Symbols are hand drawn in repetitions following an algorithmic equation. The equation is created using dice. The dice choose which symbols will be used within the drawings, how many times they will be repeated, what order, and the colors which are used. The drawings can be hand replicated once an equation is formulated. 


Kraken, Digital representation of cryptocurrency trading from October 2017 to January 2018, Dimensions variable

Kraken and Domestic Work, 2018, Dimensions variable

Digital representations of cryptocurrency trading and Helpling labour programmed in Java 

Domestic Work Algorithm Java Code, 2018, Dimensions Variable

Java program using data from my work with the online house cleaners platform Helpling.  

Algorithmic Drawing, 2017, colored pencil on paper 150 x 125 cm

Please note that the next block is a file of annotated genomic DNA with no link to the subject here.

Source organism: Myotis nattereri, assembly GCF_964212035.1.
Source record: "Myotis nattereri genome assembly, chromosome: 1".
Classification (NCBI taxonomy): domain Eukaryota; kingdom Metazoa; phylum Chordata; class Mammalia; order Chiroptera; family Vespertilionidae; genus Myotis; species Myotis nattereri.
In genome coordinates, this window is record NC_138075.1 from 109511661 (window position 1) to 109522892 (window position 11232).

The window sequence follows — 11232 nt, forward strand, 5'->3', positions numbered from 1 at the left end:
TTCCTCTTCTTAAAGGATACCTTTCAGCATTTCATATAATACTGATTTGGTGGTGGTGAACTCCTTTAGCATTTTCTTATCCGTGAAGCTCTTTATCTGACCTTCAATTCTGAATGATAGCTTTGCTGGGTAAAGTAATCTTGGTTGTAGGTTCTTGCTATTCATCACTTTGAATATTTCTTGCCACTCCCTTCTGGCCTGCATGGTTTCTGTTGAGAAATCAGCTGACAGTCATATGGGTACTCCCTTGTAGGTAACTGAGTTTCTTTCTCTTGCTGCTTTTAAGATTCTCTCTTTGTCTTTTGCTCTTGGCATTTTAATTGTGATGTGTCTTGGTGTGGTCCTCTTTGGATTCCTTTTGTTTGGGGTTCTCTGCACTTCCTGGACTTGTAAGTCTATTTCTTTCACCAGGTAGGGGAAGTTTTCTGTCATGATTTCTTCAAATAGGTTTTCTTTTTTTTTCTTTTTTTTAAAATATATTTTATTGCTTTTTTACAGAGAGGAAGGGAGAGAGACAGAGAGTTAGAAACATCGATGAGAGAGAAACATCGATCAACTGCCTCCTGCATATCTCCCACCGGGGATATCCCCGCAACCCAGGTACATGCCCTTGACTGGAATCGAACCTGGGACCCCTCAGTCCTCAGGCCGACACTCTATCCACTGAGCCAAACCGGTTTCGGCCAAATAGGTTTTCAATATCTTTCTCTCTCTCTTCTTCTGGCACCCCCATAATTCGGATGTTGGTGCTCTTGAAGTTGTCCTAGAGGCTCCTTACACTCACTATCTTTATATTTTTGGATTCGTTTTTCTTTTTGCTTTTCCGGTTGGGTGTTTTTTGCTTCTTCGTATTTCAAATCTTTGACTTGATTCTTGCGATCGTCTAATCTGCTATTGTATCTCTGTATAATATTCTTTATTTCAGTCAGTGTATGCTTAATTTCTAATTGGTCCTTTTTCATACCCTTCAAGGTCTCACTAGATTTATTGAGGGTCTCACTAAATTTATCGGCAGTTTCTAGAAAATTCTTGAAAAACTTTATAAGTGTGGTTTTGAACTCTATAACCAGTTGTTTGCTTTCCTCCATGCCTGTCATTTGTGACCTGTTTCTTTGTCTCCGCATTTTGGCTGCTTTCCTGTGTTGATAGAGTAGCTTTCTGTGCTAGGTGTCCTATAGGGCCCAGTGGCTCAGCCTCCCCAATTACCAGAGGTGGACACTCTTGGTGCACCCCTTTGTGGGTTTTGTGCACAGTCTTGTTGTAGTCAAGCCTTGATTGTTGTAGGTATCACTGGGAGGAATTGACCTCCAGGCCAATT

Part of a series of drawings created using imaginary symbols drawn in repetitions according to an equation created by dice throwing.

Performed Algorithmic Drawings,  2017, Dimensions variable

Documentation of Performance at De Punt, Amsterdam

VR Bodies

What bodies might look like if downloaded into a virtual space. The evolutionary process scrambles and bodies morph into various biological forms. Sometimes limbs are added or subtracted and there can be the addition of feathers and tails as well as the presentation of multiple genders. 

VR Goddess, 2017, dimensions variable

still from virtual reality drawing

Vr Bodies, 2017, still from virtual reality drawing,  dimensions variable

Vr Bodies, 2017, still from virtual reality drawing, dimensions variable

Using Format